Young British filmmaker Christopher Nolan is quickly developing into a master of a genre one might call "the puzzle movie," pictures that play with time and the amount of information that's parceled out to the audience. Citizen Kane, of course, is a landmark in this area, and experiments with time enjoyed a particular heyday in the '60s with films like Alain Resnais' Muriel and Richard Lester's Petulia. In the '90s, Quentin Tarantino scored his biggest success with the triptych games of Pulp Fiction. Now comes Nolan, who made a very impressive debut two years ago with the low budget Following, the story of an unemployed writer obsessed with following strangers, which revealed its narrative surprises through flashbacks and flash-forwards.
Nolan's second feature, Memento, is even trickier. Guy Pearce (the straight-arrow cop in L.A. Confidential) stars as Leonard Shelby, a young businessman whose wife has been murdered and who was beaten so badly during the incident, he now suffers from permanent short-term memory loss. Leonard is determined to find his wife's killer--a rather quixotic goal when you can't remember what happened 15 minutes ago. Leonard holds onto and pieces together what he's learned by taking Polaroid snapshots, scribbling notes, and even tattooing crucial information onto his body. The entire film is told from Leonard's point of view, and Nolan finds a stylistic correlative for his hero's disorientation by arranging the scenes in backward chronology; in other words, every scene depicts what happened before the previous one. As in Harold Pinter's Betrayal (and the memorable "Seinfeld" episode it inspired), more and more "deep background" is revealed as the story goes on, with the audience becoming increasingly aware of the ironies and futilities of the action onscreen.
Nolan adapted his screenplay from a short story by his brother Jonathan, and their handiwork is ingenious. Like Leonard, you're never quite certain whom to trust. Is Leonard's self-appointed buddy, the brash and vaguely sleazy Teddy (Joe Pantoliano), a true ally or a double-crossing con man? ("Don't believe his lies," Leonard scribbles on a Polaroid of Teddy.) Does Natalie (Carrie-Anne Moss), the sultry barmaid with man troubles of her own, really love and want to protect Leonard? Memento is forever confounding your expectations; the movie forces you to work, but any puzzle addict will be exhilarated by the effort. The startling wrapup to the story may not be to everyone's taste, but it's certainly consistent with the movie's disruptive agenda.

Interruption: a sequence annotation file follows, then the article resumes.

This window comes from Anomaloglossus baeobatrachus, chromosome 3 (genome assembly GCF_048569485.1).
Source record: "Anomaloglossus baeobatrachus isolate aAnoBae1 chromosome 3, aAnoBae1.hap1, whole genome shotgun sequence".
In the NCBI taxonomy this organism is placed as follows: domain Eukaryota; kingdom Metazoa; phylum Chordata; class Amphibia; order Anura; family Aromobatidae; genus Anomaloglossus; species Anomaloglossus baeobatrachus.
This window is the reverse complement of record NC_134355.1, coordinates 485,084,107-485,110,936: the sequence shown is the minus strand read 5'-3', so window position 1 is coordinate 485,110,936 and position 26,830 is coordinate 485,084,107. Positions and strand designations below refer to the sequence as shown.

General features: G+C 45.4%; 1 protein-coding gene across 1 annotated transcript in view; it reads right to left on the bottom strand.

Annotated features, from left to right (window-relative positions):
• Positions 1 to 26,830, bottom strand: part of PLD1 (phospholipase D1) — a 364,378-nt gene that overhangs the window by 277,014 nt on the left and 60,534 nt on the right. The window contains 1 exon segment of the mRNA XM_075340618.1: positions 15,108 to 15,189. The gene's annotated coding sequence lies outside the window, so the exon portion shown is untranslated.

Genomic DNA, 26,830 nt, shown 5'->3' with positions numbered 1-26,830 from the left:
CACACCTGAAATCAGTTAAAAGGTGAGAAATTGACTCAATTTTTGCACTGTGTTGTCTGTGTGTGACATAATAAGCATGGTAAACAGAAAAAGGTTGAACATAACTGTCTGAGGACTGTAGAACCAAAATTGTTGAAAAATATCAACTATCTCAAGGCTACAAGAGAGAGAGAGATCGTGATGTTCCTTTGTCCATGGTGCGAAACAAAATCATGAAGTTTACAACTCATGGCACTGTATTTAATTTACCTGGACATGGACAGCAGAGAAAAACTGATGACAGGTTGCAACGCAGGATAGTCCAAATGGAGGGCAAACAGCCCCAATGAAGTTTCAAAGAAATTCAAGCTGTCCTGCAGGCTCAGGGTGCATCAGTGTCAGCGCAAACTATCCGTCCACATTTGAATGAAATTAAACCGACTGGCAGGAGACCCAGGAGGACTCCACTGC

Australia's Pearce, seen here with bleached-blond hair and again managing a good American accent, holds this demanding film together with his alternately tough and vulnerable portrayal of a truly lost soul. Leonard, a cipher even to himself, is a tremendously difficult role, but Pearce fills it with passion, poignance and even some touches of absurdist humor. (At one point, Leonard forgets whether he's chasing someone or being chased.) Moss, the lead action heroine in The Matrix and currently acting prim in Chocolat, finds just the right balance for her mysterious femme fatale, and the dependable Pantoliano, another Matrix veteran, brings his trademark energy and humor to the equally ambiguous Teddy.
Like The Usual Suspects of a few years back, Memento is the kind of movie that almost demands a repeat viewing. At the very least, it's a guaranteed best-seller on DVD, where viewers can rearrange scenes at the touch of a button.
Portrait of a struggling, stubborn folksinger in 1961 New York is a Coen Brothers triumph, and one of the year’s best films. More »
» Blue Sheets
FJI's guide to upcoming movie releases, including films in production and development. Check back weekly for the latest additions.
ORDER A PRINT SUBSCRIPTION
Subscribe to the monthly print edition of Film Journal International and get the full visual impact of this valuable resource for the cinema business.
Learn how to promote your company at the Film Expo Group events: ShowEast, CineEurope, and CineAsia.